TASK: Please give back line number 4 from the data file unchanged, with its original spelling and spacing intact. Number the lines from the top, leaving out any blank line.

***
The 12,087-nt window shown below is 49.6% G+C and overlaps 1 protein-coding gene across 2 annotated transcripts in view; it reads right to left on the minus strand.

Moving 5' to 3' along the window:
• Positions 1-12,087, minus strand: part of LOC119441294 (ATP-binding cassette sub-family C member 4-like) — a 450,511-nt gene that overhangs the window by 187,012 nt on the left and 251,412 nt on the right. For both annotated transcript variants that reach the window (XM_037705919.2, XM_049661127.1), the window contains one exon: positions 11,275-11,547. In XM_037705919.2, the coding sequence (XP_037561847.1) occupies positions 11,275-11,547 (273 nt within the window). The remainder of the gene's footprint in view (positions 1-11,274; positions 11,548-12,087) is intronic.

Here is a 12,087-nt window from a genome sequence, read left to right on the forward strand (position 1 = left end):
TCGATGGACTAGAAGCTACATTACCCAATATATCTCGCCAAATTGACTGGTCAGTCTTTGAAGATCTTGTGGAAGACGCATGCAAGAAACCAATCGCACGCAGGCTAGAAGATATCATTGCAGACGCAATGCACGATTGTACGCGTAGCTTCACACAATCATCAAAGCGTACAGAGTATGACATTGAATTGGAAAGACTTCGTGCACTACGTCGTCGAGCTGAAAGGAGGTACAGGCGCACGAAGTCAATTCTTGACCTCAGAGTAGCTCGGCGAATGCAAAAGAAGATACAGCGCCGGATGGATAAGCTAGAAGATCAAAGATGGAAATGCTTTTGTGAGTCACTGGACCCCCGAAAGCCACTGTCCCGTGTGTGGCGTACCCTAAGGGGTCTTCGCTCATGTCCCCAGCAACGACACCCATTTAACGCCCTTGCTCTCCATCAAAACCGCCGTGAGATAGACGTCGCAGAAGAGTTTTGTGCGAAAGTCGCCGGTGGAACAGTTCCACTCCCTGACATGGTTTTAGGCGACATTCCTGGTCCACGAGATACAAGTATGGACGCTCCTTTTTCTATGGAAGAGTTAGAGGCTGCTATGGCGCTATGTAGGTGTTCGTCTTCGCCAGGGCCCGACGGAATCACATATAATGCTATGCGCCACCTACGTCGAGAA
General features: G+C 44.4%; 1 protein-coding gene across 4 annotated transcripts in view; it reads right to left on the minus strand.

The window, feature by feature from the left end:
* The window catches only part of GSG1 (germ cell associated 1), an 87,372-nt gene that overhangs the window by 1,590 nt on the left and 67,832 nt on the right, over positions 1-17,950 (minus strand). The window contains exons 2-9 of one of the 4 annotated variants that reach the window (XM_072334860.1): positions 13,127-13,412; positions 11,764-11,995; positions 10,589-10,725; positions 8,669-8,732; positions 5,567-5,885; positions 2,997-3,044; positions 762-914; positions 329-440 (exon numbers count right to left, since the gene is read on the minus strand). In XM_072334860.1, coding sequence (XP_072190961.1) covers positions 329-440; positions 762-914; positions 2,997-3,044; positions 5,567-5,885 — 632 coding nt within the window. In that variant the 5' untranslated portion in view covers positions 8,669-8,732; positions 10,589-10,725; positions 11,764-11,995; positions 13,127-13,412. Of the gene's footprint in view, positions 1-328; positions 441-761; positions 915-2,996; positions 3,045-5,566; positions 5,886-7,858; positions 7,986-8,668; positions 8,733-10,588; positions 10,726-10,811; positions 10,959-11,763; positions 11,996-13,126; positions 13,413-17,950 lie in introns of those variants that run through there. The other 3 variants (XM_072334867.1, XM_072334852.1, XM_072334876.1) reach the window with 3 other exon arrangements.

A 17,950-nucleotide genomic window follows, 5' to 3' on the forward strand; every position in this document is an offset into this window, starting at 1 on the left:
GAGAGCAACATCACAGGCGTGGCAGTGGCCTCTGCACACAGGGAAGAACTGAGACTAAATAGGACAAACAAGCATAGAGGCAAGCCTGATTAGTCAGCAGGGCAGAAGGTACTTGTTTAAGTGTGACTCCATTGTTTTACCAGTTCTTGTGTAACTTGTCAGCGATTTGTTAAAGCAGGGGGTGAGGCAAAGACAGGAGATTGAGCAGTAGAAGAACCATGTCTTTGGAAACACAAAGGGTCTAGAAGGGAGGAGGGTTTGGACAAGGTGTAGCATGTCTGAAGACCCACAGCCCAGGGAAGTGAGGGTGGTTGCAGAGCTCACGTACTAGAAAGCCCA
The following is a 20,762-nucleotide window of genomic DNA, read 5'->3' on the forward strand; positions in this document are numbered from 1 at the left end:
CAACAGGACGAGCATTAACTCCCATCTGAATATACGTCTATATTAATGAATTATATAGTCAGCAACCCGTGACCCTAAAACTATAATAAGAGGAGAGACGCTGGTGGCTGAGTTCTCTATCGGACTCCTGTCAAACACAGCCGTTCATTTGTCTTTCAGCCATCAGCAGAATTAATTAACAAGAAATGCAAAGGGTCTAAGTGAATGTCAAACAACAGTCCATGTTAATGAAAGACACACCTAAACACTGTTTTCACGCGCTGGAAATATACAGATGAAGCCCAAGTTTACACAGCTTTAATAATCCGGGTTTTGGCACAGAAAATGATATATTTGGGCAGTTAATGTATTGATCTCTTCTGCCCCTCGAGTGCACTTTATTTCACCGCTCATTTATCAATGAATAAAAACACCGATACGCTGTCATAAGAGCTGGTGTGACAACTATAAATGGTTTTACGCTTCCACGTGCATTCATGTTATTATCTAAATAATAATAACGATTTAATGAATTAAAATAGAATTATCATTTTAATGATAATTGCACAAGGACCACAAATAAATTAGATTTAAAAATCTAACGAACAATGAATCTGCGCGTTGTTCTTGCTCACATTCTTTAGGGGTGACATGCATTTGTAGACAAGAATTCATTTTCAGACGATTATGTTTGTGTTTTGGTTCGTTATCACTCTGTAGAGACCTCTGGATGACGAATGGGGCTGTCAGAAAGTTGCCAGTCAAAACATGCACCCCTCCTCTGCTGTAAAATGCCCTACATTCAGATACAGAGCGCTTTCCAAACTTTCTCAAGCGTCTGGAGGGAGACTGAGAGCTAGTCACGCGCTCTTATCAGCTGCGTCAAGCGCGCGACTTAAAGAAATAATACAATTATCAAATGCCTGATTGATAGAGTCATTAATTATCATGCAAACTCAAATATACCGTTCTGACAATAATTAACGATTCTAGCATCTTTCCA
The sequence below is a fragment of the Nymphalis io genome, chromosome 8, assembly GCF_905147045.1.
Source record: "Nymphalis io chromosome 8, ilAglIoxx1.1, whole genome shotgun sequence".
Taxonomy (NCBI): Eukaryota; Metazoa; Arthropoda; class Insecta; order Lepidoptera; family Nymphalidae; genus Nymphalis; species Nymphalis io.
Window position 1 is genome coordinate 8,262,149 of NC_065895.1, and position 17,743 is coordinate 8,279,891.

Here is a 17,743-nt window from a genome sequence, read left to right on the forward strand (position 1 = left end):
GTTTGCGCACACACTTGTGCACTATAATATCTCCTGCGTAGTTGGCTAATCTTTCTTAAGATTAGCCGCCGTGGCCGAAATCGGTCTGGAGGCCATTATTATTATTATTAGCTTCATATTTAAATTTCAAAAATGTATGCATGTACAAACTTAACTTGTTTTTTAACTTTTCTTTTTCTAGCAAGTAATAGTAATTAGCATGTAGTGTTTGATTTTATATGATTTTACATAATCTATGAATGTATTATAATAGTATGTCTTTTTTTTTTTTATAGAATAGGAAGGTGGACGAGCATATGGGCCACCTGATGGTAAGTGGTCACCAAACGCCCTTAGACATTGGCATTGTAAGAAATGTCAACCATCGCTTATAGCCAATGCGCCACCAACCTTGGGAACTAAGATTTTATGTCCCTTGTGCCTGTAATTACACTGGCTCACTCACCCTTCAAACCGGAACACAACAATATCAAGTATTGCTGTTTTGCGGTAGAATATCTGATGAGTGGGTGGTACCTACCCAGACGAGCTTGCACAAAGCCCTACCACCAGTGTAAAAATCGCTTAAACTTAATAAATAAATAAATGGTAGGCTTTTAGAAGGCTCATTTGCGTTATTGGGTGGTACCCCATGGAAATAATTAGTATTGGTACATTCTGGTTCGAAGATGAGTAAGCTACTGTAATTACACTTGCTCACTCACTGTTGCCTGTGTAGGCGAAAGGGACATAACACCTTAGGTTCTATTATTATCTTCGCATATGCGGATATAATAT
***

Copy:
Here is a 12,087-nt window from a genome sequence, read left to right on the forward strand (position 1 = left end):